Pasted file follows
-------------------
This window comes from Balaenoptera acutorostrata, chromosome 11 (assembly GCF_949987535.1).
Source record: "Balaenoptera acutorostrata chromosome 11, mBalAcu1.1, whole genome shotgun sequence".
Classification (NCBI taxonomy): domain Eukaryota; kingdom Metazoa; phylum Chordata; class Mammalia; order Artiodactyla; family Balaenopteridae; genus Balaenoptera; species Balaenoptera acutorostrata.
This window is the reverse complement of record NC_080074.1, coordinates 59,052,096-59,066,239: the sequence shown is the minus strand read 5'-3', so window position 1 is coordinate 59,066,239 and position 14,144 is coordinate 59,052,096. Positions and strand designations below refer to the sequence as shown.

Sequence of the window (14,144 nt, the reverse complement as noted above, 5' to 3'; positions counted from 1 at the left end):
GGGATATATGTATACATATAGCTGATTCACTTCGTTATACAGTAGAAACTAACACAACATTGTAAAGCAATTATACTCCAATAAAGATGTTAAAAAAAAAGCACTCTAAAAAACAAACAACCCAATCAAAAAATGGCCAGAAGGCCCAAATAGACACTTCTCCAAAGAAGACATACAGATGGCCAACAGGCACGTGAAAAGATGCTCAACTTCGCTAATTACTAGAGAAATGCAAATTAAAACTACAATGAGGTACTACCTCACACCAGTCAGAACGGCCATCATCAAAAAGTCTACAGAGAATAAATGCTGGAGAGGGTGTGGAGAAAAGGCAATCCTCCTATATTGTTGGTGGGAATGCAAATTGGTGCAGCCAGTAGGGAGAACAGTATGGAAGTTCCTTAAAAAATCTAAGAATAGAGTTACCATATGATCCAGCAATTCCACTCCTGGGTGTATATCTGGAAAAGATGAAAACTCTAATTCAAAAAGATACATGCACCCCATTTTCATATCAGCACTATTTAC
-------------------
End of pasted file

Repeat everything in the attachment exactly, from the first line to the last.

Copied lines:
This window comes from Balaenoptera acutorostrata, chromosome 11 (assembly GCF_949987535.1).
Source record: "Balaenoptera acutorostrata chromosome 11, mBalAcu1.1, whole genome shotgun sequence".
Classification (NCBI taxonomy): domain Eukaryota; kingdom Metazoa; phylum Chordata; class Mammalia; order Artiodactyla; family Balaenopteridae; genus Balaenoptera; species Balaenoptera acutorostrata.
This window is the reverse complement of record NC_080074.1, coordinates 59,052,096-59,066,239: the sequence shown is the minus strand read 5'-3', so window position 1 is coordinate 59,066,239 and position 14,144 is coordinate 59,052,096. Positions and strand designations below refer to the sequence as shown.

Sequence of the window (14,144 nt, the reverse complement as noted above, 5' to 3'; positions counted from 1 at the left end):
GGGATATATGTATACATATAGCTGATTCACTTCGTTATACAGTAGAAACTAACACAACATTGTAAAGCAATTATACTCCAATAAAGATGTTAAAAAAAAAGCACTCTAAAAAACAAACAACCCAATCAAAAAATGGCCAGAAGGCCCAAATAGACACTTCTCCAAAGAAGACATACAGATGGCCAACAGGCACGTGAAAAGATGCTCAACTTCGCTAATTACTAGAGAAATGCAAATTAAAACTACAATGAGGTACTACCTCACACCAGTCAGAACGGCCATCATCAAAAAGTCTACAGAGAATAAATGCTGGAGAGGGTGTGGAGAAAAGGCAATCCTCCTATATTGTTGGTGGGAATGCAAATTGGTGCAGCCAGTAGGGAGAACAGTATGGAAGTTCCTTAAAAAATCTAAGAATAGAGTTACCATATGATCCAGCAATTCCACTCCTGGGTGTATATCTGGAAAAGATGAAAACTCTAATTCAAAAAGATACATGCACCCCATTTTCATATCAGCACTATTTAC